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TRAVEL NEWS

Denmark increases security presence at rail stations

Commuters in Denmark have seen an increased security presence this week after new guards went on patrol at S-train stations from Monday.

Denmark increases security presence at rail stations
Security guards are to patrol some S-train stations in and around Copenhagen. Photo: Ida Marie Odgaard/Ritzau Scanpix

DSB, the Danish state-owned railway company, has added guards at 29 stations in Copenhagen — primarily on lines Copenhagen H to Køge and Copenhagen H to Høje Taastrup. 

The move is part of a 24 million-kroner-per-year package to improve security by DSB, which also includes the deployment of 700 new cameras at 46 stations. 

The DSB package is part of a plan passed in parliament in November last year which involves 12 different initiatives aimed at increasing security in public spaces.

DSB has also announced plans to increase staffing in its video surveillance department with two full-time employees. 

“We know from customer measurements that safety at stations means very much to our customers,” Lars Gøtke, vice director with DSB property subsidiary DSB Ejendomme, told news wire Ritzau.

An additional 13 stations have the option of receiving security guard patrols when the need arises, for example at night.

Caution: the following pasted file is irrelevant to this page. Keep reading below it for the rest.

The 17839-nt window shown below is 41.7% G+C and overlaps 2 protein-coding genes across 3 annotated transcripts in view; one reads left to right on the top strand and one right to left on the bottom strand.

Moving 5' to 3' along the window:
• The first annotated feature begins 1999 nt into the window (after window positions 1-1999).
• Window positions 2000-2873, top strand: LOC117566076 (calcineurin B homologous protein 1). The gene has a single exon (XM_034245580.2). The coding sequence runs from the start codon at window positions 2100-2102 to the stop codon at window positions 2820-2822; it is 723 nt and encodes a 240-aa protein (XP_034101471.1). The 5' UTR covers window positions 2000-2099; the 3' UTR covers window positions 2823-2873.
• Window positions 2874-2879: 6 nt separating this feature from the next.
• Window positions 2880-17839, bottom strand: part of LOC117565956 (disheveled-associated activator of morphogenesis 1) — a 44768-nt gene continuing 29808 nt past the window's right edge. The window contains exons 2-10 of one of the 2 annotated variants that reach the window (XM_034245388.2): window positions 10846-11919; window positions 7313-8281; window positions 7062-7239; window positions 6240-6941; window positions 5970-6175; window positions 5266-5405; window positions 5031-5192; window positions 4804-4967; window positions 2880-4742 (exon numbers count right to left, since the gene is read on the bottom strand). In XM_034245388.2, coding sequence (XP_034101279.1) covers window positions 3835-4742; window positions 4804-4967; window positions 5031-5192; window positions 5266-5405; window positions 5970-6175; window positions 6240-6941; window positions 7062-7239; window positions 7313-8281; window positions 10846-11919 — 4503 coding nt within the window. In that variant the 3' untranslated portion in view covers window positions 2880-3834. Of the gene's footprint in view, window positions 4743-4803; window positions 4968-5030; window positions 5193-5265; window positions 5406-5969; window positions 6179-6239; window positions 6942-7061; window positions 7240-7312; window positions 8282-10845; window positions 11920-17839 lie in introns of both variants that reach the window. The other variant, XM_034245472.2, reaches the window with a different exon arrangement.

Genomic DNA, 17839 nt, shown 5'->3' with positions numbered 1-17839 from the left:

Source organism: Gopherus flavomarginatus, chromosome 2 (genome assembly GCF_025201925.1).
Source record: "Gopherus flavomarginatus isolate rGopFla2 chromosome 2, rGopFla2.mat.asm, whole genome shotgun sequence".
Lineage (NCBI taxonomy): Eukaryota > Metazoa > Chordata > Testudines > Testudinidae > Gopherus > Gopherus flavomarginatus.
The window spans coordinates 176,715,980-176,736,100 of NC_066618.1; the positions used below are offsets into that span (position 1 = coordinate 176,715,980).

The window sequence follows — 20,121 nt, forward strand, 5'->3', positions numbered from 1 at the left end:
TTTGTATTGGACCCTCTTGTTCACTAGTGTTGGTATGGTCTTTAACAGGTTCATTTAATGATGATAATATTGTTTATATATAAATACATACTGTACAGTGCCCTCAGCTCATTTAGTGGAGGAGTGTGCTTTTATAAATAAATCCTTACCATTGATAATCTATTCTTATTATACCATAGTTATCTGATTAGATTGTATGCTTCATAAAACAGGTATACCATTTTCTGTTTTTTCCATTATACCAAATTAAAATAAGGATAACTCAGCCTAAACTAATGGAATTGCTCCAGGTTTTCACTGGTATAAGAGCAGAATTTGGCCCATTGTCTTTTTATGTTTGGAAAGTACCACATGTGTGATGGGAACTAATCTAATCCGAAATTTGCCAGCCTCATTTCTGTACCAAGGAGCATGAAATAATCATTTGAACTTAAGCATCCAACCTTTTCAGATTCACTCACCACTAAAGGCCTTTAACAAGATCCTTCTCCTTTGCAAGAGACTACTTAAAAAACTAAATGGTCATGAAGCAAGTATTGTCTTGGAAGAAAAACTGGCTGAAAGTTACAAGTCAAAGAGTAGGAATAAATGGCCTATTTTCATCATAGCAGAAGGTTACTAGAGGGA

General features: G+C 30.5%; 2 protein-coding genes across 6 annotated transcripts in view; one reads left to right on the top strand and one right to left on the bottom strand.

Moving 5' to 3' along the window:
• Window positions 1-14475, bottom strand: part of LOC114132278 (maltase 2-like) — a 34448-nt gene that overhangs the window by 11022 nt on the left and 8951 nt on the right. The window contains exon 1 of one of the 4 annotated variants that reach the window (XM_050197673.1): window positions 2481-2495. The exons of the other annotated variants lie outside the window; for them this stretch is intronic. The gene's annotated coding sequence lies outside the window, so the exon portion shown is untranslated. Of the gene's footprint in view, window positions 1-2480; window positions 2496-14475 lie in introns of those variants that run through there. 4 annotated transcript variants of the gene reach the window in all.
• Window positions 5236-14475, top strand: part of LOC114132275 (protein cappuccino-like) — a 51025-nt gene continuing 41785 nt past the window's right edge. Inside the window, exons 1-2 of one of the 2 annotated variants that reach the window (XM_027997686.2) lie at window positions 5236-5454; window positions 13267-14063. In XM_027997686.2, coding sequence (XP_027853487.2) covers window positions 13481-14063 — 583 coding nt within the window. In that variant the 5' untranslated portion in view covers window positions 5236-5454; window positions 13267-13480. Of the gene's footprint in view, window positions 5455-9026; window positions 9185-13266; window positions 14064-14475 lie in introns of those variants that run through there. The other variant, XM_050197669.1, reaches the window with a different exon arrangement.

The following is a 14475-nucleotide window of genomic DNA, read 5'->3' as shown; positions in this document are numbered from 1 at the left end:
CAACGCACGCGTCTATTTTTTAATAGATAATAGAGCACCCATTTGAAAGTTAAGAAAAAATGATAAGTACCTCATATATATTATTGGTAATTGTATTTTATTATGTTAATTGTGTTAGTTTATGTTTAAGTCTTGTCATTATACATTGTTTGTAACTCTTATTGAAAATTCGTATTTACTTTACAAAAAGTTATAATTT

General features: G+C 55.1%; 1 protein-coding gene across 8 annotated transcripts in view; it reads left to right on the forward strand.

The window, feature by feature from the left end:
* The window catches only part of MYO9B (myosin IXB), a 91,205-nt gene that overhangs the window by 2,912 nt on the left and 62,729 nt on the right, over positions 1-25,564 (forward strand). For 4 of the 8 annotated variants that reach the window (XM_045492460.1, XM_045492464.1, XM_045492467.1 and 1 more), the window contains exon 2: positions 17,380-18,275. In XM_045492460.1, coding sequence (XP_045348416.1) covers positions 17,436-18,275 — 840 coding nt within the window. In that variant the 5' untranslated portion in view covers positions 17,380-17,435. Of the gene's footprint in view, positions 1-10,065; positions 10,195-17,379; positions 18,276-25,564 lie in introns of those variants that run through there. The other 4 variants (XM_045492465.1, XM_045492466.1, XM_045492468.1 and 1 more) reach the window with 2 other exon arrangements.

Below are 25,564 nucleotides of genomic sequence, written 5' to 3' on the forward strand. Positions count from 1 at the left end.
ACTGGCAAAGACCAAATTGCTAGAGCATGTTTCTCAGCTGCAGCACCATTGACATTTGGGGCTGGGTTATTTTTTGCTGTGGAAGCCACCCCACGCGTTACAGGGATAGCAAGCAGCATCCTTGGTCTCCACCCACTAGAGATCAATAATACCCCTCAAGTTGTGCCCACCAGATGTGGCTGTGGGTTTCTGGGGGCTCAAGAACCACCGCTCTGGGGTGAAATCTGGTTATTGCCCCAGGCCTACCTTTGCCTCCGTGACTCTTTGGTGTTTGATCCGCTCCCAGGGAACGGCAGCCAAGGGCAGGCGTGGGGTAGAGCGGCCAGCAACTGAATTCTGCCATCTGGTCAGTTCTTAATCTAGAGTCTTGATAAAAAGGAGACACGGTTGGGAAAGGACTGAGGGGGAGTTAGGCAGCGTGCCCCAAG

“We have been able to see which stations are the most vulnerable. These are where the guards will make their rounds on various routes,” Gøtke said.

DSB does not have data relating to antisocial behaviour at its stations, however, according to news wire Ritzau.

The rail company is to make ongoing evaluations of the effectiveness of the programme.

“The guard scheme is something we intend to continue with going forward. If there proves to be a need to scale up or down on the number of guards and stations, then we will look at how things develop,” Gøtke said.

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SAS

SAS strike affected 380,000 passengers in July

More than 3,700 flights where cancelled and 380,000 passengers where affected by the 15-day strike which hit Scandinavia's SAS airline last month, the company has revealed.

SAS strike affected 380,000 passengers in July

“We sincerely apologize to our customers who were affected by the July strike,” Anko van der Werff, the company’s chief executive, said in a press release. “We are happy operations returned to normality again allowing us to start regaining our customers’ trust.”

According to the release, 1.3 million passengers travelled with the airline in July, which was still a 23 percent increase on the same month last year, when Covid-19 restrictions were still reducing tourism levels.

“In comparison with last month, the total number of passengers decreased with 32 percent and capacity was decreased by 23 percent, which was a result from the 15-day pilot strike,” the release read. 

Pilot unions in Sweden, Denmark and Norway, went on strike for 15 days last month over pay, conditions, and the company’s refusal to rehire pilots laid off during the Covid-19 pandemic on the same terms as before. 

The strike, which cost the airline between €9m and €12m a day, was ended on July 19th, after which it took several days to get flights back to normal

Van der Werff said company said it would now continue putting in place its restructuring plan, SAS FORWARD, and push ahead with restructuring in the US, where the company has filed for Chapter 11. 

He said these would both “accelerate the transformation process that will lead to a financially stable airline, that will be able to deliver the service our customers are expecting”. 

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